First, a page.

Nick of Time

Nick of Time

by Ted Bell

Nick and his sister, Kate, begin gathering vital information for Winston Churchill as he tries to warn England of the imminent Nazi invasion.

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So. I decided to write a novel in that spirit, but one with language easily grasped by contemporary readers, and a quicker pace, more tension, more highs, more action. I wanted to make this book about heroism, thinking it was in short supply at the time, at least at the YA level. I wanted my two personal heroes, Winston Churchill and Admiral Lord Nelson, to appear in the book as role models for the ideals I was aspiring to portray. I decided instantly that I wanted Nick and Kate to live in that lighthouse. Enter the villainous Captain Billy Blood and his evil companion Snake Eye. If people have half as much fun reading this book as I did writing it I'll consider it time well spent. I am proud to immodestly state that my happy little book won the Chicago Librarian's "Best of the Best" First Novel in, I think, 2003 and a heartbreakingly wonderful review in the LA Times. It's a "Family" book, just like Treasure Island.

This book deserves all the praise it is getting. Only once did the plot strain my credulity (and it wasn't the time travel--that's all part of the fun.) I give it a five because all the excitement is combined seamlessly with real, bedrock values like loyalty, courage, and duty.

As if that isnt enough, a time machine is thrown into the mix, and soon theyve traveled back to 1803 to help one of Nicks ancestors win a naval battle against a fearsome pirate named Billy Blood. My only critiques, really, come in the form that almost everyone in the book had spent a lot of time on the water, and therefore most everything was filtered through a nautical lens. God was referenced frequently, but I could never get a feel for where the author stood on the matter, since He was mentioned in a lukewarm way most of the time. Also, I dont really view this as a negative, since I actually enjoyed them due to them being well written, but there were a couple pretty intense naval battle scenes that were mostly gore-free, but I thought I should mention anyway. *gags*) Altogether, it has its issues, but I thought this was a very fun adventure through time. It might be enjoyed more by an audience a little younger than myself, but it was still a unique adventure that Im glad I was able to take part in.

The time machine element is not even introduced until halfway through the 400+ page novel, and by then readers wont care anymore. NICK OF TIME may only appeal to those who can deal with a lot of nautical terminology, who are willing to sacrifice character and plot development for the sake of a vaguely interesting concept, and who think that one okay child protagonist makes up for all the other unappealing ones. There are millions of other better historical fantasy books for readers of all ages out there.

I read this book because my husband bought it so I could read it to our son. Our hero is young Nicholas McIver, the son of a lighthouse keeper and "birdwatbcher".

Ted Bell's Nick of Time is part of the Alex Hawke series, Bell's line of spy adventure novels. Inside Nick finds a time machine, along with a letter, and learns the Captain and his entire fleet, Nelson's men, are under attack by the treacherous Billy Blood. Hobbes and Kate stay behind in 1939 to warn Churchhill of the impending Nazi invasion, while Hawke and Nick travel back to 1805 to help defeat Billy Blood, who travels throughout time, kidnapping children and livestock, and holding them for ransom. Nick of Time is a young adult book, but will capture the attention of any reader with its richly drawn characters, exciting action, and tender emotion for parents, for one's country, and for family.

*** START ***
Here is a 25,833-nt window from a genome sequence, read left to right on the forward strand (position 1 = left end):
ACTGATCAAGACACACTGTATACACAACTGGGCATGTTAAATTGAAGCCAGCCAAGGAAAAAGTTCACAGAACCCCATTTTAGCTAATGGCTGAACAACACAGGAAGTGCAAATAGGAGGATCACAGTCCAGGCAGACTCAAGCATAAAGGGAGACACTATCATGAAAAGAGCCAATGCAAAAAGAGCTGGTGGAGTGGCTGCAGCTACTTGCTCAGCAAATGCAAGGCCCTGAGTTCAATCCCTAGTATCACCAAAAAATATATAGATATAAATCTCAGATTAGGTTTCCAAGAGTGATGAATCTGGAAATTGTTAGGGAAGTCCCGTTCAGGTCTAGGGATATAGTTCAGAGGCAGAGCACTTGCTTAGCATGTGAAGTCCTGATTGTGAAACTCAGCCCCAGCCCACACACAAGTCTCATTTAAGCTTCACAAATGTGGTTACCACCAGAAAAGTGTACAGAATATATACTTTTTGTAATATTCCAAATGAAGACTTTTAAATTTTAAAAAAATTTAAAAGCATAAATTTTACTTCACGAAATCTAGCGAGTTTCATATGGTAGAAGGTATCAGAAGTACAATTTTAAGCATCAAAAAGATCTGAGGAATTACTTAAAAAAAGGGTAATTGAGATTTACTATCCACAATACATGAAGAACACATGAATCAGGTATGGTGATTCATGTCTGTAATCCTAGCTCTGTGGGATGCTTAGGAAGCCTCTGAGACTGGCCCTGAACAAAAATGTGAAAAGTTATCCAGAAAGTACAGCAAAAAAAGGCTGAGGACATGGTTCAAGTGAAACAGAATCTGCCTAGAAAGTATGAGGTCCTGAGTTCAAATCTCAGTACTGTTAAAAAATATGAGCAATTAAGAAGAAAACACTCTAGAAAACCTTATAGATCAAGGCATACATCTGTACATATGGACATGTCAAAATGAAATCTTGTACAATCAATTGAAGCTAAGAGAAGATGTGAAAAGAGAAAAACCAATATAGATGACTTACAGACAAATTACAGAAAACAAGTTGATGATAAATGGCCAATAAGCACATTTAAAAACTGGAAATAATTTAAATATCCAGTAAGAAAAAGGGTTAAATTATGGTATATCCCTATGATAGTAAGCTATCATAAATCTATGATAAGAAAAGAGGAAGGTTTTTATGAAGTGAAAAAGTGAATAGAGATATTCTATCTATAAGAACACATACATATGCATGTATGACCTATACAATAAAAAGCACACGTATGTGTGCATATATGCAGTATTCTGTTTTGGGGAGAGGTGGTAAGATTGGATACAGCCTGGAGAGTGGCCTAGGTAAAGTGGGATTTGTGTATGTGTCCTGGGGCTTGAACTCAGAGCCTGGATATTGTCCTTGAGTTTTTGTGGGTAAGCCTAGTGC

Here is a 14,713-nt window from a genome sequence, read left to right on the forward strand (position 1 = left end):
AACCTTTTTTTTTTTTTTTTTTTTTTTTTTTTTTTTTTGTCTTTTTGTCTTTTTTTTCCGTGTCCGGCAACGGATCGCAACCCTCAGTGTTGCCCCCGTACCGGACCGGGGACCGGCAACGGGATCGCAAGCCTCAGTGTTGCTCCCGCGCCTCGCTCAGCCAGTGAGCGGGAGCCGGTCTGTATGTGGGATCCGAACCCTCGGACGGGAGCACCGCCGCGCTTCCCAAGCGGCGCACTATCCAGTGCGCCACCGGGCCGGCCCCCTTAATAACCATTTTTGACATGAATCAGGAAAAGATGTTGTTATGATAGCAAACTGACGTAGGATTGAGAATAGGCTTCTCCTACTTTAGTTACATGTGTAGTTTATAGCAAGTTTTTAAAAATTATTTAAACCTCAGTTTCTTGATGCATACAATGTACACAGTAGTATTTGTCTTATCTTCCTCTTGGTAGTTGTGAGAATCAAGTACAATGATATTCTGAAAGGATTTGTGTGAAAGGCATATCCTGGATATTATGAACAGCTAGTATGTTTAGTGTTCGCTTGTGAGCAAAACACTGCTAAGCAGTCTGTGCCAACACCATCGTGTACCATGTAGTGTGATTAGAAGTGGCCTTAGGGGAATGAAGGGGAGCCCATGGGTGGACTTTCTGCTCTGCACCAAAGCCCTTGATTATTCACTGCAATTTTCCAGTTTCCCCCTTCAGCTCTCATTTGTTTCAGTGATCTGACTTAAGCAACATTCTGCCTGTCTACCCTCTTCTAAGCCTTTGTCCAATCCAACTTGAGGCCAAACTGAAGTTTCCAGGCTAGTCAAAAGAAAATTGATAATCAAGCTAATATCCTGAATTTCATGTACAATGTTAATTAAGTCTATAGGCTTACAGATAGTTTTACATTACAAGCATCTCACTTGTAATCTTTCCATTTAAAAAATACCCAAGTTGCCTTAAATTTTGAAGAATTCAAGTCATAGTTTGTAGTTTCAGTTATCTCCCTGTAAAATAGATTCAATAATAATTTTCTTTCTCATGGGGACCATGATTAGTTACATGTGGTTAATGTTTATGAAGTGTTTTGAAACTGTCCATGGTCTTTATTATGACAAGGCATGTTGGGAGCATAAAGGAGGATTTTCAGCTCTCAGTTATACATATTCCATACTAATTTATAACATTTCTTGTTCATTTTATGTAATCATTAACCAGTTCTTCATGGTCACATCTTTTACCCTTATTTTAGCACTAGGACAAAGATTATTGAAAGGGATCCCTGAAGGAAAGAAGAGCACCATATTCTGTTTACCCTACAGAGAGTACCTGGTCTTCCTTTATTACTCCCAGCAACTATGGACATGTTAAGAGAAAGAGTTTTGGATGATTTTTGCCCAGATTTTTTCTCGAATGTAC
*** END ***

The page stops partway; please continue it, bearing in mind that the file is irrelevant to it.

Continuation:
I usually love time travel stories. So I should have loved this book. The first chapter is about nothing except Nick's love of sailing. I suppose it's for building character but it also eats up precious time and bloats the book. Pages and pages are spent on unnecessarily long descriptions of the island, the war, Nick's love of sailing and other settings around the island.

Recently I finished the book "Nick of Time", in which a boy---Nick--and his little sister, Katie, find an old sea chest half-buried in the sand on one of the many beaches that surrounds the lighthouse in which they all live. Nick and his sister go visit their friend, Gunner, who used to be in the army, to see if they can find out more about the mysterious chest. And so Nick, Katie, Gunner and Lord Hawke travel back in time to the place they assume Blood is hiding with Jipper.

Very good message and morals. ANYWAY, so it wouldn't be good for little girls, but my 10yo boy ate it up, and I was fine with him reading it. Nice line: "A hero is merely a man never afraid of being called to heaven because he is certain he has done his duty." Attributed to Lord Horatio Nelson in the book, but don't know if he really said it.

Little known by them a mysterious pirate named Billy Blood seeks to find this treasure as well and even threatens Nick by capturing his dog and killing him if Nick doesn't hand over the treasure. Just as Nick receives the threat from Blood his father must seek a new house in London due to his involvement in the spy ring.

He is the author of twelve consecutive New York Times Bestsellers. His novels include the Lord Alex Hawke series of spy thrillers published by HarperCollins and the Nick McIver Time Travel Adventures published by St. Martins. He was formerly one of the leading talents in advertising, having won every award the industry offers, including numerous Clios and Cannes Gold Lions, and, as Worldwide Creative Director of Young & Rubicam, the Grand Prix at the prestigious Cannes Festival.